Michael, thanks for your comment. My suggestions were meant to be an entry point to poetry study, which would lead to writing poetry, and then listening and reading to classmate's poems...  Also I'm thinking now that the writing of poetry can be helpful experience for students to draw on when trying to analyze poems. If you've never written a poem, how would you put yourself in a poet's shoes?   

Patricia, thank you for the poem recommendations!

Renee, I'd love to hear how it goes. What you describe is similar to what the poet, Michael Harper, did for me when I had the great privilege of his advisement in an independent study of poetry while I was an undergraduate at Brown. He gave me a list of poets--this list included many of his favorite poets and influences, but was also customized for me. Each 2-week cycle, I was to pick one from the list and read everything I could get my hands on by the poet, write my notes and questions in a response paper, and bring to him for a discussion. It was a pretty independent, but powerful journey for me as a student and poet, and I learned a ton. 

Madeline Reed commented on July 13, 2014 at 12:58pm:

Poetry with grades 6-8

Each year I collaborate with teachers and students in my Media Center to provide a project based Poetry unit. I combine individual readings, a wide variety of poetry books from the shelves, and plenty of artwork. I use sculpture that is displayed in the library and project a variety of well-known/little-known artwork...mostly tied to events, books, themes, or places the students can relate to  easily. We discuss all the "artistic" ingredients for each piece, with emphasis on word choice and figurative language...we stretch as far as the students want to stretch. This is followed with a week-long live working "social seminar" using their poetry development a la learning stations around the library. By the end of the week they have created their own book of poems, complete with illustrations, and a dedication page! They share their poetry at the Poetry Smash held on the last day of the project. One of my teachers provided a drink and cupcakes for her students..and we taught them to "snap" fingers instead of applause! It works. It works for every level of learner. It is always fun and each year I tweak the lessons/contents/activities with input from teacher and students. One of our most successful collaborations. Our students typically do very well when it comes to the poetry portions of the blasted testing!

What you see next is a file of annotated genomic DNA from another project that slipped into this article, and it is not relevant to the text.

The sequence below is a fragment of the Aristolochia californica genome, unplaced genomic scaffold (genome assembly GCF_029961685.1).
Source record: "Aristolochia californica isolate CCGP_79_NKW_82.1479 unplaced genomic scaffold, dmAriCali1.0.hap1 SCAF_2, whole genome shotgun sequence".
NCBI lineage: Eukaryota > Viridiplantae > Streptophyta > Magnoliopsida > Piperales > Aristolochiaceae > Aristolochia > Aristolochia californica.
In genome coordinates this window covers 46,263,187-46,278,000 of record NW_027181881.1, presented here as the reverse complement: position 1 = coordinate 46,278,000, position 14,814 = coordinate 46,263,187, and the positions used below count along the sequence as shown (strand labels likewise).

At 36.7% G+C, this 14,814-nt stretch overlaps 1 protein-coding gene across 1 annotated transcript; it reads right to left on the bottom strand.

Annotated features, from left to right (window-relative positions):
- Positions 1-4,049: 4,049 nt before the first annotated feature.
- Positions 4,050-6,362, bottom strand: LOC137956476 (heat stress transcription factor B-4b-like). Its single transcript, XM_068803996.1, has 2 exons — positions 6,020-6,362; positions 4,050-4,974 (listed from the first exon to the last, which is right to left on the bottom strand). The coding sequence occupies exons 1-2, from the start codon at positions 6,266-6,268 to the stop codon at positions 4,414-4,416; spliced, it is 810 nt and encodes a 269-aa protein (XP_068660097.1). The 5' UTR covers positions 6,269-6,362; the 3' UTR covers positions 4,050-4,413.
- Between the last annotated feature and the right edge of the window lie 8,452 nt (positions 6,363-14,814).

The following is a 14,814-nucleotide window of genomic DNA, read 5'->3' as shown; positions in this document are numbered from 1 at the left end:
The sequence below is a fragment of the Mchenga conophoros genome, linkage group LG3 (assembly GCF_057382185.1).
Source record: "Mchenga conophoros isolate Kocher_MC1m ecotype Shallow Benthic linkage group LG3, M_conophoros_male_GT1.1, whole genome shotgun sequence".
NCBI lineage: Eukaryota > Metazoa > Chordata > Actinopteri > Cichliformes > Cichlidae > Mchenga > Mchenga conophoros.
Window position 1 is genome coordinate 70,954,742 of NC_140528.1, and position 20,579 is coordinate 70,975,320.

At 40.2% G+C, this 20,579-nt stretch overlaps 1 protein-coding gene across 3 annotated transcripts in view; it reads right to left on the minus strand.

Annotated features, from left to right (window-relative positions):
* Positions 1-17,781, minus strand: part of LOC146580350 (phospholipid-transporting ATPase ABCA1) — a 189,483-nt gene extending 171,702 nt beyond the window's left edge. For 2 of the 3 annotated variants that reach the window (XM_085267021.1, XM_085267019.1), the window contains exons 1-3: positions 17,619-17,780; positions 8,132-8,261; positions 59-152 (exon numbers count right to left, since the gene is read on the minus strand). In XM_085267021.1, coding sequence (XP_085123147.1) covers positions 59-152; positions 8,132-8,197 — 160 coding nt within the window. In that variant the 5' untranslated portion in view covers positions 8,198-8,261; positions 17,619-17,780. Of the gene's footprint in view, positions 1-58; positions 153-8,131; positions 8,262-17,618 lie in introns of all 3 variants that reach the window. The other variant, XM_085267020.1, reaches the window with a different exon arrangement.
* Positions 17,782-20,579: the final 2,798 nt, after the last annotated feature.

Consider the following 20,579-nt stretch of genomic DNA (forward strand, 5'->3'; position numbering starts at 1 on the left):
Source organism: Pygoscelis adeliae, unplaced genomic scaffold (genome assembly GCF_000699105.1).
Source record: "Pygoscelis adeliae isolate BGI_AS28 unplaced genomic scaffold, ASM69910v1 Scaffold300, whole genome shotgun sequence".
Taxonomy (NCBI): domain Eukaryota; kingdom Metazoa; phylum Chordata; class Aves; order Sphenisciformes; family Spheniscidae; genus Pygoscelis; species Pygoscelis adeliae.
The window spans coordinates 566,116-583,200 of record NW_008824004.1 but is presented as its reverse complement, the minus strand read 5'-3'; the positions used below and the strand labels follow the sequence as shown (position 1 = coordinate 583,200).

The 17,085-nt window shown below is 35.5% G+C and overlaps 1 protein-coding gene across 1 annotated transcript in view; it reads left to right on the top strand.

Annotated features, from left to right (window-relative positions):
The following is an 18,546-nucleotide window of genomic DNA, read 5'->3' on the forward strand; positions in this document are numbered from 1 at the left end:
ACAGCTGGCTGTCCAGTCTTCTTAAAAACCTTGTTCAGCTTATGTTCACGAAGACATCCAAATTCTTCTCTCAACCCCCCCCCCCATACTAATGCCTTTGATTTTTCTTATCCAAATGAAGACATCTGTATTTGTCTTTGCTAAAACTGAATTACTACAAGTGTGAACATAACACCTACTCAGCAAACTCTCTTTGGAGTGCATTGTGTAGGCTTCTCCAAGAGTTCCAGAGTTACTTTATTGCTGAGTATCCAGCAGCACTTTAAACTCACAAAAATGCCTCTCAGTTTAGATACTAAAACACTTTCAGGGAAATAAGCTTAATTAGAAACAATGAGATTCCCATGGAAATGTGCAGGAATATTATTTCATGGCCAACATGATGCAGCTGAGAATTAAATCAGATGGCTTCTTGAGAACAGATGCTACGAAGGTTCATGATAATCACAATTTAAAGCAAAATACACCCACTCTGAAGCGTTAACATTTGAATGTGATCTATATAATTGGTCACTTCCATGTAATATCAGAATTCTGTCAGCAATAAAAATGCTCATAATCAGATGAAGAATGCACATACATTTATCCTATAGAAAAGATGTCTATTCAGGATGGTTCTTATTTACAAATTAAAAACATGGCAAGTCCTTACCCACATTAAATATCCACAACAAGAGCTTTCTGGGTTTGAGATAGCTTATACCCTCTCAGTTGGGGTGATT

Sharon Wright commented on July 5, 2014 at 2:29pm:

Writing Poetry

Since I began teaching, my poetry unit has always been my favorite. I love to read and write poetry, and I often read poems to my class that I have written without telling them who the author is. They get a kick out of trying to guess and are truly surprised when I tell them that I am the author. This not only makes class fun, but it also inspires my students to write their own poems. I am sometimes the last person they would think of as cool enough to write funny irreverant poems, so this is really fun for me -- like playing a trick on my students LOL...

This approach to writing poetry is interesting and fun. I also use the idea of "found" poetry during other units throughout the year. Whatever we are reading, I instruct students to find at least 20 words (or 10 depending on the length of the reading assignment) that they find interesting or strange or particularly vivid. They then use those words to create a poem. It's a great way to combine vocabulary and poetry into other types of readings, especially nonfiction. I have found when students do this activity they better understand the overall theme or main idea of a piece of prose literature, whether fiction or nonfiction.

Justin Greene commented on July 7, 2014 at 1:00pm:

Introducing Poetry

I am so glad that I found this post & conversation.  Currently, I am reading Poem Central by Shirley McPhillips.  It has really motivated me to incorporate poetry throughout the year instead of during a 2 week unit.  My goal is to do at least one poem a week.  That could be reading, writing, reciting, etc.  My goal is to just make my 6th graders more aware.  Usually my students all complain about poetry.  I really want to change that.  I am really going to try hard and use a lot of the ideas found here.  Any more suggestions on how to motivate reluctant poetry readers/writers are greatly appreciated.